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IMPORTANT SAFETY INFORMATION: Approximately 15% of patients have developed immune responses (antibodies) to Cerezyme during the first year of therapy. These patients have a higher risk of an allergic reaction (hypersensitivity). Your doctor may periodically test for the presence of antibodies. Serious allergic reactions (anaphylaxis) have been reported in less than 1% of patients... View more

Treatment with Cerezyme

Cerezyme is typically given by infusion for 1-2 hours every 2 weeks. Your doctor will determine your Cerezyme dose and frequency.

Cerezyme is given by intravenous (IV) infusion

Cerezyme is given by intravenous (IV) solution

This is a process that involves injecting the drug into a vein, directly into the bloodstream. Like other protein-based medications, Cerezyme cannot be taken orally as a pill or liquid because proteins are destroyed in the digestive system. Infusion into the bloodstream bypasses your body’s digestive processes.

Your doctor will determine your Cerezyme dose and frequency. Your dose is individualized based on your weight and disease severity. The most common dosing schedule for Cerezyme is 60 units per kilogram of body weight, every 2 weeks.

What to expect from Cerezyme treatment

Cerezyme is an ERT (enzyme replacement therapy) designed to reduce the accumulation of a fatty substance called GL-1 in the spleen, liver, and bones. The build-up of GL-1 ultimately causes the signs and symptoms of Gaucher disease. Cerezyme has helped adults and children with Gaucher disease type 1 by improving key disease symptoms over the long term.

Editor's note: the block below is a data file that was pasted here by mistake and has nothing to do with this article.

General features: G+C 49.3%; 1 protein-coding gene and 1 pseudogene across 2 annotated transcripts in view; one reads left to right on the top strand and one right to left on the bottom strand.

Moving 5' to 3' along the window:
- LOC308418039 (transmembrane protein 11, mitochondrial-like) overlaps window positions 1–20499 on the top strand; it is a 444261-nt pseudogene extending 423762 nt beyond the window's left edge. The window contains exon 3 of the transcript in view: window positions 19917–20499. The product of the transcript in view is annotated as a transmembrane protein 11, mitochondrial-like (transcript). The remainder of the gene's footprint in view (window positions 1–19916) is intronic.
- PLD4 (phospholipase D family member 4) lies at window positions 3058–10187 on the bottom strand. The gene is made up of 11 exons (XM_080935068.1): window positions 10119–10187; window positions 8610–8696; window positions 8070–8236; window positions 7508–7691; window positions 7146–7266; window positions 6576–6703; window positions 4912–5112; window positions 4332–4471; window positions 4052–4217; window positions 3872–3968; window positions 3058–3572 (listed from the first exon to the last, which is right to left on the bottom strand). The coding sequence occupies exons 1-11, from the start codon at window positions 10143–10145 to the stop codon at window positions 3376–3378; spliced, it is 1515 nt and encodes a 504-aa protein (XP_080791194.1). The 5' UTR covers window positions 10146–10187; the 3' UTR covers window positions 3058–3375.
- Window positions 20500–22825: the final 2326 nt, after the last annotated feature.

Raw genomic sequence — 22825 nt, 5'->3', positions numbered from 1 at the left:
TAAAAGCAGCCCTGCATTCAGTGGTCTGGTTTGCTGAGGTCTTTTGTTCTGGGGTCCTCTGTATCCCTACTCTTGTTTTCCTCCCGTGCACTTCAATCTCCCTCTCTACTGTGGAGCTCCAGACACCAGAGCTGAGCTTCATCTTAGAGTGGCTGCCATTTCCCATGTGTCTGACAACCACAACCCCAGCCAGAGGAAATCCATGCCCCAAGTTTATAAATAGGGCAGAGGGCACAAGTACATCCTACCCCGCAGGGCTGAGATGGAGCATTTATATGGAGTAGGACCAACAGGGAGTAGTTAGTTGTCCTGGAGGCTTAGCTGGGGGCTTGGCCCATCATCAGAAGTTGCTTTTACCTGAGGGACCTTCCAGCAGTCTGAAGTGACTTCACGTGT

Studies show that Cerezyme treatment helped people with Gaucher disease type 1 by improving certain disease symptoms

As with any medicine, there may be potential side effects with Cerezyme. You should notify your doctor immediately if you experience any side effects while undergoing treatment with Cerezyme.

During treatment

Cerezyme is a long-term part of treatment for Gaucher disease type 1, as your body requires regular infusions of enzyme to reduce the GL-1 build-up in cells that can lead to Gaucher symptoms. You will receive biweekly infusions of Cerezyme, and will need ongoing appointments and tests to help doctors keep track of your progress.

During Cerezyme infusions
Cerezyme infusions may last from one to two hours and can be completed in a variety of settings, such as a doctor’s office, a treatment center, or in some cases, home. During your infusion, you can do things like read a book, talk on the phone, listen to music, visit with friends or family members who are with you — even take a nap if you wish.

Regular tests to check your progress
Certain tests will be required to check your progress and provide a way for your doctor to gain insight into the status of your disease and disease-management plan. Your doctor will decide which tests you need and how frequently you need them. These tests may include assessments of your spleen and liver, blood, and bones.

To understand your part in disease management, monitoring, and testing for Gaucher disease type 1, learn more at GaucherCare.com.

Staying on treatment

Although Cerezyme is not a cure for Gaucher disease type 1, regular treatment can help reduce or relieve some signs and symptoms. In order to continue to benefit from the treatment, you need to receive ongoing intravenous infusions, even though you may feel better. If therapy stops, Gaucher cells may build up again and symptoms may come back.

Treatment planning tips

Treatment planning tips